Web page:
Consumers are more interested in the sustainability credentials of the products they buy and the retailers they buy from than ever. With suppliers making massive strides in creating more sustainable products, the time for retailers to capitalise on these trends in-store is now.
Every credible study of consumer buying patterns over the last couple of years has shown one thing very clearly: shoppers are more focused and more interested in the sustainability credentials of the products they buy and the retailers they buy from that ever before.
This very significant trend is already affecting buying decisions, with many shoppers shunning products, brands or retailers that don’t pass muster.
This huge shift has not escaped the attention of producers and suppliers. Practically across the board, suppliers have been dedicating themselves to reducing their carbon footprint in a whole array of creative, innovative and commendable ways.
Sustainability has gone from being the worthy but dull preserve of CSR (corporate social responsibility) departments to becoming a vital thread that runs through everything that many huge companies do. All of the major soft drinks suppliers, for instance, have moved mountains over the last few years as some 65% of soft drinks shoppers claim that sustainability is important in their decision-making [Streetbees, 2020]. Even more tellingly, 9% of consumers cite sustainability unprompted at point of purchase for their choices, a 125% increase on 2019 levels.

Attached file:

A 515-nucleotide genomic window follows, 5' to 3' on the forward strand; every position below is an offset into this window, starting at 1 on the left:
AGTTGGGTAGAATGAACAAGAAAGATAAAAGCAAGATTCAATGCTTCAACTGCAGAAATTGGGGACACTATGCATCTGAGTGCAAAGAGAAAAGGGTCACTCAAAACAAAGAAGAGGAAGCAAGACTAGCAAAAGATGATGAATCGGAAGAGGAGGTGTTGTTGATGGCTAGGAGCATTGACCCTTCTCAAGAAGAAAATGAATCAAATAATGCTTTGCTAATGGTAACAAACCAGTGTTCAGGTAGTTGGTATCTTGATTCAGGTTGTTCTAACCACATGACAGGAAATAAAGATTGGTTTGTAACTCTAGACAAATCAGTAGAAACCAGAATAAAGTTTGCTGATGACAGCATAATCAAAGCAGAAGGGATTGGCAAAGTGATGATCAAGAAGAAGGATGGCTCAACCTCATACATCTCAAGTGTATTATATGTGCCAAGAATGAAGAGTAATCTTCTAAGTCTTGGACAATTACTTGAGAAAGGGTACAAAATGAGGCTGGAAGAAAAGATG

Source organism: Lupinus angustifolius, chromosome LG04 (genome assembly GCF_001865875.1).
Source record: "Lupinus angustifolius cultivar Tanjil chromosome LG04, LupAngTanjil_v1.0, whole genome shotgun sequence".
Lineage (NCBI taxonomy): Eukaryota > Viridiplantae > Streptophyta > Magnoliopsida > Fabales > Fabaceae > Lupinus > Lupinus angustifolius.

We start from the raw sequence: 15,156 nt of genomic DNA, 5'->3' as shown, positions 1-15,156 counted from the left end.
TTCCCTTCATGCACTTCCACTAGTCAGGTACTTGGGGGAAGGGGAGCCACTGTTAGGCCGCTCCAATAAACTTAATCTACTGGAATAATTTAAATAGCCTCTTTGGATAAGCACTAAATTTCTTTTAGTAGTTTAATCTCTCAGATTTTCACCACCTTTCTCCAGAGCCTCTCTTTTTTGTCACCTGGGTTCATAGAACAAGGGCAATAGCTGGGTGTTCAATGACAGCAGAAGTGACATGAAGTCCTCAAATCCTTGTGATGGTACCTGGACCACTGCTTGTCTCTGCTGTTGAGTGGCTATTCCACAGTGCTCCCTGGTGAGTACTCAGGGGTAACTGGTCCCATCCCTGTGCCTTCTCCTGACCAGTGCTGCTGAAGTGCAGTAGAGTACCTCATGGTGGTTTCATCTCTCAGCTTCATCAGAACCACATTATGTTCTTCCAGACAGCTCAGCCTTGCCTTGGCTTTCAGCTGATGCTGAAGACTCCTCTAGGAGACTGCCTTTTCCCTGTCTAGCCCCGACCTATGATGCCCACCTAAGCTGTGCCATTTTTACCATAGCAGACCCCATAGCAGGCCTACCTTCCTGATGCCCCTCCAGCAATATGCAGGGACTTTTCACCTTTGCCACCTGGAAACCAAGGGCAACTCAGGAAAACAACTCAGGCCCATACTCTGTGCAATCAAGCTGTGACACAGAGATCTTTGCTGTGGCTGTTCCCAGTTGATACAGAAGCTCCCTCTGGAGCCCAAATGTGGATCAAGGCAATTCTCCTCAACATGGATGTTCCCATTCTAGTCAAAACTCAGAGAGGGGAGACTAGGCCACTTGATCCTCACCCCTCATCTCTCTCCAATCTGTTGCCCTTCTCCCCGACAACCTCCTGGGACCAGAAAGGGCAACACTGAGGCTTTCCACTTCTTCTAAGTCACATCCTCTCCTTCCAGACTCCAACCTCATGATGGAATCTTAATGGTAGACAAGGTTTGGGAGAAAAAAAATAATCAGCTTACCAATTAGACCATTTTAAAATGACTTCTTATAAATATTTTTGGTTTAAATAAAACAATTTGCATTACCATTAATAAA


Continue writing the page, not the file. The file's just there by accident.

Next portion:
Case Study: Yazoo
- The UK’s number one traditional flavoured milk brand [IRI, Dec 2020], YAZOO, has officially transitioned to 100% rPET packaging across its 300ml and 400ml packs. The packs, which are on shelves now, also feature easy peelable sleeves to make stripping and correct recycling even simpler.
- Increasing from the previous 20% figure and expected to save over 32m kilograms of non-recycled plastic, the change has been finalised ahead of its end of 2021 schedule, with the rest of the range due to follow next year.